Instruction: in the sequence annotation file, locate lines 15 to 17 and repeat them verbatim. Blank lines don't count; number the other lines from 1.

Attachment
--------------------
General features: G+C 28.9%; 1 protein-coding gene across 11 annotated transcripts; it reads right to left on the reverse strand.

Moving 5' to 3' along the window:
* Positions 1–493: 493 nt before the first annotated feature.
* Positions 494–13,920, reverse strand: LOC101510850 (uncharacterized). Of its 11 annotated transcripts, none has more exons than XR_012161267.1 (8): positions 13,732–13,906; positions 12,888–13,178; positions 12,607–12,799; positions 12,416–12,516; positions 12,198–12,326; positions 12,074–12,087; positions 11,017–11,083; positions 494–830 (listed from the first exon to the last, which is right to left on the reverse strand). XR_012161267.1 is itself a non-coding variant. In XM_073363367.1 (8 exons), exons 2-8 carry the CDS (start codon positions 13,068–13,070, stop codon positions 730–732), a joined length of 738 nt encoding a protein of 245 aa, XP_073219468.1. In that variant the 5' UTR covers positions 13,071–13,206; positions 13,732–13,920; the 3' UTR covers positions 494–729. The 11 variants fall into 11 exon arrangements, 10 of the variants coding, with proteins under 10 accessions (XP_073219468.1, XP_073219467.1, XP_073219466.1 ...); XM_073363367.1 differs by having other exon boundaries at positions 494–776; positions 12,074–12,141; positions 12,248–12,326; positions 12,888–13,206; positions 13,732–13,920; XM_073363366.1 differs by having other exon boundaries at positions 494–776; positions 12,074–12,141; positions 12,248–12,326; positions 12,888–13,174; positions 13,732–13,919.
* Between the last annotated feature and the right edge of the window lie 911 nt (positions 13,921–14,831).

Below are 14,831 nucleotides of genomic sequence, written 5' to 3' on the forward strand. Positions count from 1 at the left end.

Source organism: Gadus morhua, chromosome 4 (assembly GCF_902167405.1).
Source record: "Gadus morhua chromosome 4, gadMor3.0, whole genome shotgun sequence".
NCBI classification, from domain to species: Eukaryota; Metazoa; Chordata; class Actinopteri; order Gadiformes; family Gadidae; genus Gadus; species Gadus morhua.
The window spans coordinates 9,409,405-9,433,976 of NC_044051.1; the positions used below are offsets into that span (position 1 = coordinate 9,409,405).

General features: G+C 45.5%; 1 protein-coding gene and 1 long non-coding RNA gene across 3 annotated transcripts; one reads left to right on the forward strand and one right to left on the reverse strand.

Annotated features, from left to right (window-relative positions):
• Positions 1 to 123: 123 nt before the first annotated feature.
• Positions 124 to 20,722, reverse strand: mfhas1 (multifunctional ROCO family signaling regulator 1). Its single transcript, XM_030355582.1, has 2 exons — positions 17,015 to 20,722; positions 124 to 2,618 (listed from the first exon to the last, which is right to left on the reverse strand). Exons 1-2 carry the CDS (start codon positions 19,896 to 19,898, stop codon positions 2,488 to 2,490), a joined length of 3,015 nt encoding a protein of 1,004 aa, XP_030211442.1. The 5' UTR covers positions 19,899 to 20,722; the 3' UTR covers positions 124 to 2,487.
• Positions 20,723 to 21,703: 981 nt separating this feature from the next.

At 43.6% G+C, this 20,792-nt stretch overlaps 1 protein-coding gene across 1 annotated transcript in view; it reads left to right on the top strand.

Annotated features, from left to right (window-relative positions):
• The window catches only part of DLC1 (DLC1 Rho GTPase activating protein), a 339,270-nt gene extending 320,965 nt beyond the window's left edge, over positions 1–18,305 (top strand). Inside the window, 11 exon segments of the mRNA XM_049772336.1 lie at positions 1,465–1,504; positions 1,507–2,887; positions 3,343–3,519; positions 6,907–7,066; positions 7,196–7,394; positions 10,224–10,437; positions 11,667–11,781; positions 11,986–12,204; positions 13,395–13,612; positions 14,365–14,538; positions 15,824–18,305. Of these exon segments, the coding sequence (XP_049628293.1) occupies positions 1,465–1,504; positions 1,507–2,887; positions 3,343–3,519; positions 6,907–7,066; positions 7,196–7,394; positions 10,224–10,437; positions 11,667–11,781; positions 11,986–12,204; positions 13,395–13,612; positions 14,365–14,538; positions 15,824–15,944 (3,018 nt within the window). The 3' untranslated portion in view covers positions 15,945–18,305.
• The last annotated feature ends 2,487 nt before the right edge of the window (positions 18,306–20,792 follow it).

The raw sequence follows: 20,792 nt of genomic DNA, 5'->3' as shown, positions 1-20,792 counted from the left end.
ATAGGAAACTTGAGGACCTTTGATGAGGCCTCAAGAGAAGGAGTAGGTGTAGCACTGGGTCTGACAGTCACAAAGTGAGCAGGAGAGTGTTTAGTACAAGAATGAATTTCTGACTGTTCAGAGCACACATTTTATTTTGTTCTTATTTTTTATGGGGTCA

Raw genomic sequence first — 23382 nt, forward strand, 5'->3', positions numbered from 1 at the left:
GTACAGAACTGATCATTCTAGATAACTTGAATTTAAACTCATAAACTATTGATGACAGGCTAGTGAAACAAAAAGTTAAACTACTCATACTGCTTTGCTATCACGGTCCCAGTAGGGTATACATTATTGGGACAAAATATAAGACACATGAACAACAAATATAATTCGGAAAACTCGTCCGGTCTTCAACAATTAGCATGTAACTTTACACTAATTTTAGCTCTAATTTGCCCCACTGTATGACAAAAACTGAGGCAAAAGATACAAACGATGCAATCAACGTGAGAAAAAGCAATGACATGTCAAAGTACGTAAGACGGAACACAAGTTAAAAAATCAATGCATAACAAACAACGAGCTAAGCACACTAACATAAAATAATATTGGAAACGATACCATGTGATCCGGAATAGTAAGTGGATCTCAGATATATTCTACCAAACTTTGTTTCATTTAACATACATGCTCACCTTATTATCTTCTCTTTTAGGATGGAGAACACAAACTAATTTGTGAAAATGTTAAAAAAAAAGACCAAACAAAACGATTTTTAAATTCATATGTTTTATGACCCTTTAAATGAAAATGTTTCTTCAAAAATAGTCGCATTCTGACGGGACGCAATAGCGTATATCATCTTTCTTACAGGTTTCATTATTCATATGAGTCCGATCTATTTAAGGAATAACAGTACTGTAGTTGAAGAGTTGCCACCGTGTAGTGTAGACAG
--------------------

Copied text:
• Positions 20,723 to 21,703: 981 nt separating this feature from the next.

At 43.6% G+C, this 20,792-nt stretch overlaps 1 protein-coding gene across 1 annotated transcript in view; it reads left to right on the top strand.

Annotated features, from left to right (window-relative positions):